Apple accuses Samsung of ‘serial standard-setting abuses’ and ‘deceiving standards-setting organizations,’ among other things

“In late July I blogged about Apple’s FRAND [fair, reasonable and non-discriminatory] defense against some of Samsung’s patents-in-suit. In that post I also explained the concept of FRAND and the role FRAND licensing plays in connection with industry standards,” Florian Mueller reports for FOSS Patents.

“The fact that FRAND commitments restrict the ways in which a patent holder can leverage standards-essential patents in disputes with competitors is also important to consider in the context of Google’s proposed acquisition of Motorola Mobility (MMI),” Mueller reports. “Most of MMI’s patents aren’t particularly strong. Yesterday, M-CAM founder and CEO Dr. David Martin simply called them ‘crap’ on Bloomberg TV.”

“And the relatively best ones MMI has — which wasn’t discussed on Bloomberg — are subject to FRAND commitments. Standards-essential patents can be great parking meters to collect limited amounts of money, but they just aren’t nuclear warheads and won’t protect Android,” Mueller reports. “The limitations of FRAND were raised again in a brief filed yesterday by Apple with the United States District Court for the Northern District of California in opposition to a Samsung motion to dismiss and strike Apple’s FRAND-related counterclaims. In that pleading, Apple also makes reference to its FRAND-related claims against MMI.”

Mueller reports, “Apple accuses Samsung of ‘serial standard-setting abuses,’ ‘deceiving standards-setting organizations,’ and having ‘perpetrated’ ‘anticompetitive ambush.'”

Read more in the full article here.
 

24 Comments

        1. Paper Chase, one of my most favourite movies, has left a profound impact in my life. For years, I didn’t bother to open my undergrad degree certificate when it was mailed to me, out of some silly contempt. Never bothered to attend any of my graduations.

          The TV series that followed was semi-decent; but the movie remains a gem.

    1. Whew, Richie et al, I am glad I am not the only person who read that pile of words and wondered why it was deposited on us instead of discreetly flushed. I was beginning to think it was the three gin gimlets I had before dinner…

  1. The issue concerns the difference between patents granted for specific functionality, and those which are subsequently adopted as an industry standard. The article points out that motorolla’s best patents are largely those which have been adopted as a standard – and in this case, motorolla is obliged to license the techology to all-comers. Therefore google cannot use these patents to mount a defines against google’s theft of Apple’s IP. The best they can do is earn license fees from Apple, which they probably are doing already. Apple is also accusing samsung of deceit in relation to some of samsung’s patents which are part of an industry standard.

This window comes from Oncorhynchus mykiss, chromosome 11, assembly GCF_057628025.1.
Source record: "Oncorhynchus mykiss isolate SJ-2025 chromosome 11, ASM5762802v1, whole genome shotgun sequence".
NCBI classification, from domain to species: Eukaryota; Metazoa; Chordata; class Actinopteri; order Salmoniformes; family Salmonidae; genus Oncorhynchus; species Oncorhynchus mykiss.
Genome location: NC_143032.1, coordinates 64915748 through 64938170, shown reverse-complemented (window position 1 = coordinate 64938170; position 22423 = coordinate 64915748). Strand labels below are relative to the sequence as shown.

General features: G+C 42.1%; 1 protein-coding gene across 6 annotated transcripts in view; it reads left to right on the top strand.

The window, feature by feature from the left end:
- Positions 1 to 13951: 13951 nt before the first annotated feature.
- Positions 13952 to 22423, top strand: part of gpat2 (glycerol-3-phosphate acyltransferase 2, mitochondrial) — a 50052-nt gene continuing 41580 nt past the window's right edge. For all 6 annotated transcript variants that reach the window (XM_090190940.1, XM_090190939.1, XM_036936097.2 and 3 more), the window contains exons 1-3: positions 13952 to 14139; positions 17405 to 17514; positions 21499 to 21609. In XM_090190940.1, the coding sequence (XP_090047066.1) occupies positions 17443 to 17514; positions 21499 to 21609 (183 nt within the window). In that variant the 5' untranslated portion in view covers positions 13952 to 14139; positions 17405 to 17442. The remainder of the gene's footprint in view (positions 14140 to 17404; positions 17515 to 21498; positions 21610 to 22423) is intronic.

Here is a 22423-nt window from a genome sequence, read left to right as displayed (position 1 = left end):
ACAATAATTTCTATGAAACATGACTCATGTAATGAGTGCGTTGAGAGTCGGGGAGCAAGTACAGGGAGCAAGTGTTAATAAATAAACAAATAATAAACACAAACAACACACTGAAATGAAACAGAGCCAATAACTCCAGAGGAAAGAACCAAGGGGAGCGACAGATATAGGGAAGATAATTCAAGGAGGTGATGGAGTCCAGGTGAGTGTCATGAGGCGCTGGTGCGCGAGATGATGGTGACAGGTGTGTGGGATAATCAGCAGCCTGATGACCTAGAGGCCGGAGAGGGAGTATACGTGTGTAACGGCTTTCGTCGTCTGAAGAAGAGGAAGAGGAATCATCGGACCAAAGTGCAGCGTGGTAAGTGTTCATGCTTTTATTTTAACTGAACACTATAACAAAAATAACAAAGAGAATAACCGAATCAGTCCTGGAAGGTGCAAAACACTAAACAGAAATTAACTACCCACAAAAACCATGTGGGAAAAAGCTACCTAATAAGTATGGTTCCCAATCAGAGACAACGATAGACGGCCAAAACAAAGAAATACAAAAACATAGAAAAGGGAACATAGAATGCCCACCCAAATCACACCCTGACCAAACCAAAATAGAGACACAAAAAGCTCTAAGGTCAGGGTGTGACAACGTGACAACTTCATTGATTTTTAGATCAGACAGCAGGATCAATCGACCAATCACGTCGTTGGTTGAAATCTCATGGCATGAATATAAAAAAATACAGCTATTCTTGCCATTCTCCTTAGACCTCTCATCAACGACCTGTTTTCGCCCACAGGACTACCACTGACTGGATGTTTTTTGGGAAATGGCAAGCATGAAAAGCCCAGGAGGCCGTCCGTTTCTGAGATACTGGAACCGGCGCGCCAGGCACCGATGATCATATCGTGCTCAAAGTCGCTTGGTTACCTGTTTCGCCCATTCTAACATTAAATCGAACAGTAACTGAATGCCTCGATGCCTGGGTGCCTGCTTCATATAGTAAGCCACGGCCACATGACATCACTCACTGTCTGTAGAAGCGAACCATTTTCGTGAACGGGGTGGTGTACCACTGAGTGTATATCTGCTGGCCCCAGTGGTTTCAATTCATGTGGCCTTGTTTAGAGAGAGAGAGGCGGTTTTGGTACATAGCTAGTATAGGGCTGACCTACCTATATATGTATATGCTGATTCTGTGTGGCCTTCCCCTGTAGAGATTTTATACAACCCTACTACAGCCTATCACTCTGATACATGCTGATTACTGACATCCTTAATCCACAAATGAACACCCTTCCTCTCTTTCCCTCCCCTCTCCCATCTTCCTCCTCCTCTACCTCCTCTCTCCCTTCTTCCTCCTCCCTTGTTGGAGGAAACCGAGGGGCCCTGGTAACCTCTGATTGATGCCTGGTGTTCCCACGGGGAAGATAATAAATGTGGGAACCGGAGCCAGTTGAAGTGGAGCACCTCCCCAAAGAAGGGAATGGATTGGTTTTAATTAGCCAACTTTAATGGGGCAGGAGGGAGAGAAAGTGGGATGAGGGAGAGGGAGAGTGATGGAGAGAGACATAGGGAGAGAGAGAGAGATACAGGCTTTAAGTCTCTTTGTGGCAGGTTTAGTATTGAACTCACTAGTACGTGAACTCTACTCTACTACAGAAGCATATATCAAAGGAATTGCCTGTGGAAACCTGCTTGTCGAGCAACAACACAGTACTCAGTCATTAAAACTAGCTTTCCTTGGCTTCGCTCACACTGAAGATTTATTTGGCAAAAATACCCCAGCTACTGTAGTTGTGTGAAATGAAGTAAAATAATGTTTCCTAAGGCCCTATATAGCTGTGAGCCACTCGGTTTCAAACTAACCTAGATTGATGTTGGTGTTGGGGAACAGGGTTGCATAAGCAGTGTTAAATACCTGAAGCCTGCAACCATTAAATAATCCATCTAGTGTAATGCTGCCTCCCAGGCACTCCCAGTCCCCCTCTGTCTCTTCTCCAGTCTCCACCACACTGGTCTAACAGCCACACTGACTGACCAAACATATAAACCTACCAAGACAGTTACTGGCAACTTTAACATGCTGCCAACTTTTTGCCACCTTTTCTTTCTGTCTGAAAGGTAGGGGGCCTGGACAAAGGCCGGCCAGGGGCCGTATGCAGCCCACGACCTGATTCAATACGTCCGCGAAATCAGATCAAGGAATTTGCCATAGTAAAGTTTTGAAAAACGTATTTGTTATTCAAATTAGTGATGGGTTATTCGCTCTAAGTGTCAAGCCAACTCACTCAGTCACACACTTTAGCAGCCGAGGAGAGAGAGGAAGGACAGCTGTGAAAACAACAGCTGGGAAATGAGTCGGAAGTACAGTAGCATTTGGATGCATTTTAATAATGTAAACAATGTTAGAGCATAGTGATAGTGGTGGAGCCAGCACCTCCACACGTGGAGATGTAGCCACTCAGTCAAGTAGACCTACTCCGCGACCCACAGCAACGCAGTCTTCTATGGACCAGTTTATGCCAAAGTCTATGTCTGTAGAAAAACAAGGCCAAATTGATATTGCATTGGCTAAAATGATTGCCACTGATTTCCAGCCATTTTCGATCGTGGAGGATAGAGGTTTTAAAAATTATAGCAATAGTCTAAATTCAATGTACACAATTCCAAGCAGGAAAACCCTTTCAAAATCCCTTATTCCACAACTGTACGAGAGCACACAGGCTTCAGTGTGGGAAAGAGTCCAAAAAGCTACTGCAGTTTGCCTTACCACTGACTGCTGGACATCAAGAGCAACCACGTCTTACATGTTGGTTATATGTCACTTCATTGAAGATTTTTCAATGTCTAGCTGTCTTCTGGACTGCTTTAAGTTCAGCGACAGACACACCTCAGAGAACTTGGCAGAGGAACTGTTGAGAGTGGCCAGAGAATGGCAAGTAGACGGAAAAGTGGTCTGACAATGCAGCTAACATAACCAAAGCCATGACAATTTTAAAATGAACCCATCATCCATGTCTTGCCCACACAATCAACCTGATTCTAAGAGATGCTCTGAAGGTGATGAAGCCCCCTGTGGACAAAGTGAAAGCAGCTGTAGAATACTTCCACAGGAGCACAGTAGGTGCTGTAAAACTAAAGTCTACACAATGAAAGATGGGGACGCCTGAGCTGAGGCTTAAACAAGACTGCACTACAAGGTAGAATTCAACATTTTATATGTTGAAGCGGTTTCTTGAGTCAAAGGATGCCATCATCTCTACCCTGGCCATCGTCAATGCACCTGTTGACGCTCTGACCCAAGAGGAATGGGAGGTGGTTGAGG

It will be interesting to watch this battle. Apple is already dumping samsung as a supplier wherever possible (wouldn’t you?) and it looks likely that apple will win at least some of it’s patent disputes.

    Samsung, like google, plays dirty. When you face a cheating opponent you naturally want to crush them. And apple is a very big steamroller…

    1. As Byronic notes, for those who are confused, there are two types of patents. The ones Apple has are not used for any standards and thus are NOT encumbered and are more valuable in a patent dispute. The patents Motorola and Samsung are asserting are part of industry standards and thus are encumbered and are less valuable in a patent dispute. Patents that are part of an industry standard have to be offered to anyone on FRAND terms, Fair and Reasonable. Your IP becomes ubiquitous as part of the standard, but it’s less valuable as it MUST be licensed on fair and reasonable terms. You give something to gain something.

      Mueller is saying that Motorola’s and Samsung’s patents are less valuable in any showdown with Apple. Interestingly, Microsoft is using many of the same arguments in suing Motorola.

      This issue came up in the Nokia fight. Nokia wanted Apple to pay up to 3x the FRAND rate for some of their patents that are part of the industry standard. Apple balked. Ultimately, Apple paid, but that doesn’t mean Nokia won, as Apple was required to pay something, the argument was over how much. Since Apple made no SEC filing, as a result of the decision, it meant that the result was immaterial. The only way it could be immaterial is if Apple had already set aside what they thought would be satisfactory, which to me would be FRAND terms.

      1. So by the inverted logic of patent law, patents that should be construed as more valuable in the sense that they have pushed the boundaries of technology forward and are now widely adopted by a standards governing body are less valuable when it comes to a patent dispute because the patent holder is compelled to license the fruits of his work under the FRAND principle which provides for a ‘market rate’ to charge non-patent holders to gain the benefit of using the patent.